The Sherlock’s team spent a week in Bordeaux at the beginning of April attending the Union des Grands Crus tastings of the 2010 vintage. We spoke at length with chateau owners and winemakers. All were very pleased with the big, tannic structure of the vintage and expect that these will be long lived wines. When asked to compare 2010 against the 2009 vintage, words used to describe 2009 were open and opulent. Words used to describe 2010 were classic, structure, tannin & focus. Comparing to other similar vintages, these wines are very similar to 1986 and 1996. The 2010 vintage will be highly rated by the critics and will be on par with other exceptional vintages from Bordeaux.
The 2010 growing season was characterized by record low rainfall, the lowest in 30 years. Unlike the summer of 2003 which was dry with very hot temperatures, 2010 enjoyed cool nights therefore keeping the chances of diseases in check, but did not remove the threat. Like in 2009, the perfect end of season provided ideal conditions for the grapes to reach perfect ripeness. Concentration in the berries and ripe tannins brought structure and elegance in the wines which displayed great balance between sugar and acidity. The 2010’s also possess a deep, profound color that is rich, bright and inviting.
Overall, the quality of the wines of Pomerol were more consistent than in St-Emilion. Saint Emilions were fleshy & showed lots of upfront fruit. Old merlot vines were affected by disease which reduced yields and in some cases grape quality. The wines of Pomerol are rich & powerful, lush with great complexity and will need time to evolve.
It was truly staggering to taste all the variances of St. Emilion. Some were deep and powerful…others lacking freshness and balance and at times noted as “volatile”. Overall I found the wines from the “Cote” as well as the “Figeac” plateau produced the most compelling Saint Emilions. “Blackberry liqueur”, “kirsch”, “sandy soil”, “violets”, “mouth coating”, “mocha”, “persistent”, and “fine grained tannins” were common notes for the best wines.
The wines of Pomerol were very impressive! “HUGE”, “extracted”, “powerful”, “very deep”, “inky”, “LONG”, and “tannic” were consistent notes for most all the Chateau we tasted. Overall, great flesh, extract and length in the reds of Pomerol. A very impressive Pomerol vintage and for lovers of concentration this is the appellation to seek.
Cabernet Sauvignon was King in 2010 for the left bank wines and ended up comprising the majority of proportion in the blends. The level of minerality in the wines of Pauillac & some in Margaux was staggering and very impressive. The wines of Saint Estephe were classical in the sense that they showed high tannins and will require patience in the cellar as do the wines of Saint Julien. Numerous wines of the Haut-Medoc were displaying plenty of power & complexity showcasing the performance of the cabernet sauvignon grape in 2010. Values will be found in the Haut-Medoc. The wines of Pessac were impressive as well, both dry whites & reds. They figure as values for the quality, intensity, typicity and freshness with abundant aromas of tropical fruits for the whites.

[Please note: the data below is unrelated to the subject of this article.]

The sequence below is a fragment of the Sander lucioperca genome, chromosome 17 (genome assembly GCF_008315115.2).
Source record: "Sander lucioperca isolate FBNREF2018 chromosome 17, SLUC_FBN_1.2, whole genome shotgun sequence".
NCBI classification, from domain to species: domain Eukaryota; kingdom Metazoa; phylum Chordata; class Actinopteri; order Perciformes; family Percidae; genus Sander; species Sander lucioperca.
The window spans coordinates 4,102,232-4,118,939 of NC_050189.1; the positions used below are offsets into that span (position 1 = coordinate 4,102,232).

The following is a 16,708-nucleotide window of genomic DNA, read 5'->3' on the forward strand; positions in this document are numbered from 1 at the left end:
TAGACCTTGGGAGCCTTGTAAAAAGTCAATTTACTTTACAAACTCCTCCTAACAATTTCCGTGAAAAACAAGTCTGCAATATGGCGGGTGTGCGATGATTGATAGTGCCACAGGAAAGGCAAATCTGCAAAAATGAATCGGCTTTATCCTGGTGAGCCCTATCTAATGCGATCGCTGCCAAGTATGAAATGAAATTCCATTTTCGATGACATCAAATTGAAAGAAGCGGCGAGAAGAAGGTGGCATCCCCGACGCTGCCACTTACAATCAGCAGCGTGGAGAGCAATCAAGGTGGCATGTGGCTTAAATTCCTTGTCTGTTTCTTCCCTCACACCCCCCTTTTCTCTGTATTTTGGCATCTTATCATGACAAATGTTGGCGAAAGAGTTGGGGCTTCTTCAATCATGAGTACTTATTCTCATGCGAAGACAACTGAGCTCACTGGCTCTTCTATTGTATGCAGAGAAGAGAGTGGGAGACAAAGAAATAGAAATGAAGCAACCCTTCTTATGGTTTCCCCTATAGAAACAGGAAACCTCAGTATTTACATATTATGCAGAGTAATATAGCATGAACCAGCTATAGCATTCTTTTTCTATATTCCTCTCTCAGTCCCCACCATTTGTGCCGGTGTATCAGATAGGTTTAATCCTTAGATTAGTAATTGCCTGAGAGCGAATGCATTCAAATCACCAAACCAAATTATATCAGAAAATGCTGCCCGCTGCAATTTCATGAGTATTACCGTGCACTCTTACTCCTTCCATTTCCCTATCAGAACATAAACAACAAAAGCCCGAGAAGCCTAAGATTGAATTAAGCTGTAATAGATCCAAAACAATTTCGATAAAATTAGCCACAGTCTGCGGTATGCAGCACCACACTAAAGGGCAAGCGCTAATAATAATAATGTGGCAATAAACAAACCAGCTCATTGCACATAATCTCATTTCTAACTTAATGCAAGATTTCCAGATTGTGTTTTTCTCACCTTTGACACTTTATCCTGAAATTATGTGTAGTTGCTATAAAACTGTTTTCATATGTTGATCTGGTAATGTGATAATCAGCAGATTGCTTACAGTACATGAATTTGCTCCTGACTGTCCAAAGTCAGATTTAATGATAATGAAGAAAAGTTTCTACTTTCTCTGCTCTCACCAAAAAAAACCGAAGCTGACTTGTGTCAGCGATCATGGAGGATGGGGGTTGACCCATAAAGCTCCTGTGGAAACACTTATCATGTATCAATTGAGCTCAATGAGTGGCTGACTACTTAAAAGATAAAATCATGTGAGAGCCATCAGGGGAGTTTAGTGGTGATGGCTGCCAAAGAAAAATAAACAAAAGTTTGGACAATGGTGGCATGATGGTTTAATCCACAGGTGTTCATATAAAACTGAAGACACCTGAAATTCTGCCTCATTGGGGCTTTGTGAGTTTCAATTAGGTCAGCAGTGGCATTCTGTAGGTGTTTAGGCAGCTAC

Pauillac, Saint Julien and Saint Estephe displayed intense concentration and black fruit extract as well as powerfully tannic structures. These will be incredibly long lived wines and have plenty of stuffing to hang with the tannins over time. Pessac’s did not have the “deepness” of the northern Medics. But they more than made up for that in compelling aromas, freshness and a silkier balance. Overall we found the Margaux wines to be quite good with excellent purity of fruit and rich tannins but none to the level of the other Medoc Appellations.
Dry Whites/Sweet Whites
The dry whites of Pessac-Leognan possess a precise combination of vibrancy and richness. The aromas were bursting from the glass. “Citrus”, “white flowers”, “wet stones”, “very fresh and vibrant”, “sleek”. The balance and harmony of the 2010 dry whites is beyond impressive. The best are certainly worth seeking out for their immediate appeal as well as their ability to age.
The 2010 vintage showcased everything we love in the wines of Sauternes and Bar sac. “Beautiful”, “rich yet light on the feet”, “delicate”, “precise” were common themes. The purity and vibrancy of the sweet wines kept them from being cloying and gave them an “ethereal richness” that’s hard to quantify into words. Overall very good botrytis components were found in all major wines of the appellation. An excellent vintage worthy of collecting for those who are fans of this style of wine.
We won’t go in to he said, she said and try to discern the nuances of the first growths and determine which one is THE BEST. They are all classically great wines as they should be in such a vintage year.
As for all the others, here is a listing of what we consider the top 10 wines of the vintage for reds, whites, sweets and values in no particular ranking order:
La Conseillante, Palmer, La Mission Haut Brion, Grand Puy Lacoste, Gruaud Larose, Pichon Lalande, Lafon Rochet, Leoville Las Cases, Leoville Poyferre, Vieux Chateau Certan
Latour-Martillac, Carbonnieux, Smith Haut Lafitte, Domaine de Chevalier, Pavillon Blanc du Margaux, Haut Brion Blanc, Malartic Lagraviere, Bouscaut, Olivier Blanc, Larrivet Haut Brion
Suduiraut, Guiraud, Rieussec, Coutet, Doisy Daene, De Malle, Doisy Vedrines, Laufaurie Peyraguey, Fargues, Nairac
Bernadotte, Goulee, Lescours, Carbonnieux, Larrivaux, Poujeaux, Lacoste Borie, Lalande Borie, Fonreaud, Blason d’Issan